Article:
Gene Weingarten, whose work I normally love, is currently running an inane campaign to get people to stop reclining their seats in economy class on airplanes. He’s even put together a passive-aggressive card that you can hand to your fellow passenger, scolding him for being so rude as to recline.
Sorry, Gene. The property rights in reclining a seat belong to the person who is sitting in it. I will recline if I please.
Of course, if Weingarten really hates sitting behind someone who is leaning back, he already has an option: he can pay his fellow passenger to agree to keep his seat upright. This is a straightforward application of the Coase theorem, which Wikipedia summarizes as follows: “if trade in an externality is possible and there are no transaction costs, bargaining will lead to an efficient outcome regardless of the initial allocation of property rights.”
It’s hard to think of a more tradeable externality than this one: while pollution can have negative effects on millions of people, there are only two parties to the question of whether an airline seat should recline, and they are sitting three feet away from each other.
July 27, 2011
Charity in America: The Recipients
July 21, 2011 11:06 A.M.
Simply put, that debate is all about health-care entitlements. And I mean all. Last month, the Congressional Budget Office released its most recent long-term outlook document (from which the chart above is taken), and with it they released the underlying data tables they used to produce their projections (which you can find here). Here’s a quick chart based on those tables, showing the components of federal spending over the coming decades:
The Breaking Point Posted by Lance Roberts on Tuesday, 19 July 2011 19:47
From the 1950’s through the late 1970’s interest rates were in a generally rising trend with the Federal Funds rate at 0.8% in 1954 and rising to its peak of 19.1% in 1981. When the economy went through its natural and inevitable slowdowns, or recessions, the Federal Reserve could lower interest rates which in turn would incentivize producers to borrow at cheaper rates, refinance activities, etc. which spurred production and ultimately hiring and consumption.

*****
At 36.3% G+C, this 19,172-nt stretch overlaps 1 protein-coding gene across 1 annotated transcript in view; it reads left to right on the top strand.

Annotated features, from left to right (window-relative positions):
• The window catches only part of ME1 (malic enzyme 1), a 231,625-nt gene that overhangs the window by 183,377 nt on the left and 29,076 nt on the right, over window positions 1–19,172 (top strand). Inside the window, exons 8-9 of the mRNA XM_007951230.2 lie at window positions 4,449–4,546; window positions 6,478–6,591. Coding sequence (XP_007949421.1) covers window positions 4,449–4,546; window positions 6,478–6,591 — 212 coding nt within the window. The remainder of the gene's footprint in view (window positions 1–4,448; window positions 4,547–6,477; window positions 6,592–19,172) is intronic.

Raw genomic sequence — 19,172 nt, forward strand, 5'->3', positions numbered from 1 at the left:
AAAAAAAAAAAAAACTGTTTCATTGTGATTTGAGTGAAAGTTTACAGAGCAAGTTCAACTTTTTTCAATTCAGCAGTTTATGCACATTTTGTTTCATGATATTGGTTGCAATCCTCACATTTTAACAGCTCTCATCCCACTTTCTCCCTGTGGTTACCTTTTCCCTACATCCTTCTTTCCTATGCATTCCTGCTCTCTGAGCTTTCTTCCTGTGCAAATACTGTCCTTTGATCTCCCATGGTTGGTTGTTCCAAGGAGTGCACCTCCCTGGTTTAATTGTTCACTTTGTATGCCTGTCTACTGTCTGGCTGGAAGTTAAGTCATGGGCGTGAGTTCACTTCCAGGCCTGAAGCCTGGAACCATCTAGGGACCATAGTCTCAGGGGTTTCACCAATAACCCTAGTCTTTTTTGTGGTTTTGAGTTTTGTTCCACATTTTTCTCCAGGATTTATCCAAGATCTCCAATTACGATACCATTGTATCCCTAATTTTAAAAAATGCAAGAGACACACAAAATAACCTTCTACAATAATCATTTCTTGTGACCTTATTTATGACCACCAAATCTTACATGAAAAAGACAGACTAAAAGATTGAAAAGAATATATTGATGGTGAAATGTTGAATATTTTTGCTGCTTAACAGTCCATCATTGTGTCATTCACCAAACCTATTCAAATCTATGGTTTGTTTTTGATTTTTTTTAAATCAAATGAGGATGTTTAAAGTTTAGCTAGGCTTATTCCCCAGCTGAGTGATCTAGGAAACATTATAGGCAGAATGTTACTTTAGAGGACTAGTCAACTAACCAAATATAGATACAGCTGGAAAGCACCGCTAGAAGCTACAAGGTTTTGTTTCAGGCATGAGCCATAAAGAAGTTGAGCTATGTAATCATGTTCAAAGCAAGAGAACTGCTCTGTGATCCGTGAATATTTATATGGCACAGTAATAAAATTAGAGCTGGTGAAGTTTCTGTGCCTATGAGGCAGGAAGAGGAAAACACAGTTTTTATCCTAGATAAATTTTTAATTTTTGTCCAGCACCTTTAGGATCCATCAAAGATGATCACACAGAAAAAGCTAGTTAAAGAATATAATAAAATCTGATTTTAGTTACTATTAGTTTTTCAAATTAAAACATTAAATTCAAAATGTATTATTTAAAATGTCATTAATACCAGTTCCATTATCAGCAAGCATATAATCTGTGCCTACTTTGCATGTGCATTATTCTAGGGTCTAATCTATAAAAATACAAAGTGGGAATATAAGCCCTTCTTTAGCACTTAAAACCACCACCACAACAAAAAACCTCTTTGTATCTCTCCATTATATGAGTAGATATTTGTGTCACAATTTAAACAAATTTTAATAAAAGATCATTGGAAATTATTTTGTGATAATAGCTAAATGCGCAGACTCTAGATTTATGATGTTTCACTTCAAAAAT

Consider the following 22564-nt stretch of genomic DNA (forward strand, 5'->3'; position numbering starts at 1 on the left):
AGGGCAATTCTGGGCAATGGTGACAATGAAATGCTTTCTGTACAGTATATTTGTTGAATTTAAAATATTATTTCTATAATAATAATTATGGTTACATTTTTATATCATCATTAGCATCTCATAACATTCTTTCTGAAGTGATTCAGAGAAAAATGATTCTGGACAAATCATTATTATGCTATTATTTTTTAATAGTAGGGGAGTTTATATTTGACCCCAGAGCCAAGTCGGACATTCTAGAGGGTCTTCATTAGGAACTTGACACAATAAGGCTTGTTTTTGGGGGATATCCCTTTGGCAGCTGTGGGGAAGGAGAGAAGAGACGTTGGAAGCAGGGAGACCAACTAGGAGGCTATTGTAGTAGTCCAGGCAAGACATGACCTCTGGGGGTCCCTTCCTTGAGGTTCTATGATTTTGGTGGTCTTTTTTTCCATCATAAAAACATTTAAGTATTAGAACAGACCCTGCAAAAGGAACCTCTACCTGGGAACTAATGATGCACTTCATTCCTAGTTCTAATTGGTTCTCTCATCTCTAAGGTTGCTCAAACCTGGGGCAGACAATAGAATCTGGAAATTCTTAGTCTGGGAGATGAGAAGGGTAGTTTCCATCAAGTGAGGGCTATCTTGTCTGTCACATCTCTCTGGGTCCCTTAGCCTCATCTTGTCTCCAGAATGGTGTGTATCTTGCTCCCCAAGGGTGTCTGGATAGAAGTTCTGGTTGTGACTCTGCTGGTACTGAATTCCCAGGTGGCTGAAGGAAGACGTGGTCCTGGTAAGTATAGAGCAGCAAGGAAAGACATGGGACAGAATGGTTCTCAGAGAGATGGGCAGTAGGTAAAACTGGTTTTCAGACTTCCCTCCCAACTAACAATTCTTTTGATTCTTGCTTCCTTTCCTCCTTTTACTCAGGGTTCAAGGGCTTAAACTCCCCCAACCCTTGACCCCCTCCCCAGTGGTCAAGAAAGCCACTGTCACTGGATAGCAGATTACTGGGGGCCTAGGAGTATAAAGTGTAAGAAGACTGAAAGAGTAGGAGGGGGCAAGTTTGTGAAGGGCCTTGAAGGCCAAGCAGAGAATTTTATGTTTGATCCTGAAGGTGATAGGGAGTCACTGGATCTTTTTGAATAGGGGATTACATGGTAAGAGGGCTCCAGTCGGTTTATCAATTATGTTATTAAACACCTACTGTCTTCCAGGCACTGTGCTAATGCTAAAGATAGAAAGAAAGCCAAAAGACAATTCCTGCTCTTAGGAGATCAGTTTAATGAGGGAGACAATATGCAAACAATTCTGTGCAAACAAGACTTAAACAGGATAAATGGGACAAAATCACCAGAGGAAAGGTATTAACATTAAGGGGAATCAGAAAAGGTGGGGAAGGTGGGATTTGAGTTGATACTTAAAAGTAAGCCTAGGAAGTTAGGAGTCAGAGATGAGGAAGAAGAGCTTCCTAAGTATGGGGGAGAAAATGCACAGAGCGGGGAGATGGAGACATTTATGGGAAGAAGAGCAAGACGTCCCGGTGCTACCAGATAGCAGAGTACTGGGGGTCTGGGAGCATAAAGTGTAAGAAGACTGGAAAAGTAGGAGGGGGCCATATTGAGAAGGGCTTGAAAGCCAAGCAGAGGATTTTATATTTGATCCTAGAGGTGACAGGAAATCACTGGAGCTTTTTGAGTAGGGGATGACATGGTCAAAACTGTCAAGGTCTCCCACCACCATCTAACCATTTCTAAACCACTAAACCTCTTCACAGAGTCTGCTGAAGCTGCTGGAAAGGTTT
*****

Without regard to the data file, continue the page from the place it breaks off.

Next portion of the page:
As the economy recovered and began to grow again the Fed would need to raise interest rates. This program seemed to work fairly well as interest rates went to a level higher than the last as the economy grew at an increasingly stronger level. This provided the Federal Reserve with plenty of room to maneuver during the next evolution of the business cycle.
However, beginning in 1980 that trend changed with what we call the “Breaking Point”. We are not entirely sure what created this breaking point specifically whether it was deficit spending by the Reagan Administration to break the back of inflation, deregulation, exportation of manufacturing and a shift to a serviced based economy, or a myriad of other possibilities or even a combination of all of them. Whatever the specific reason; the policies that have been followed since the “breaking point” have continued to work at odds with the “American Dream” to the benefit of Wall Street.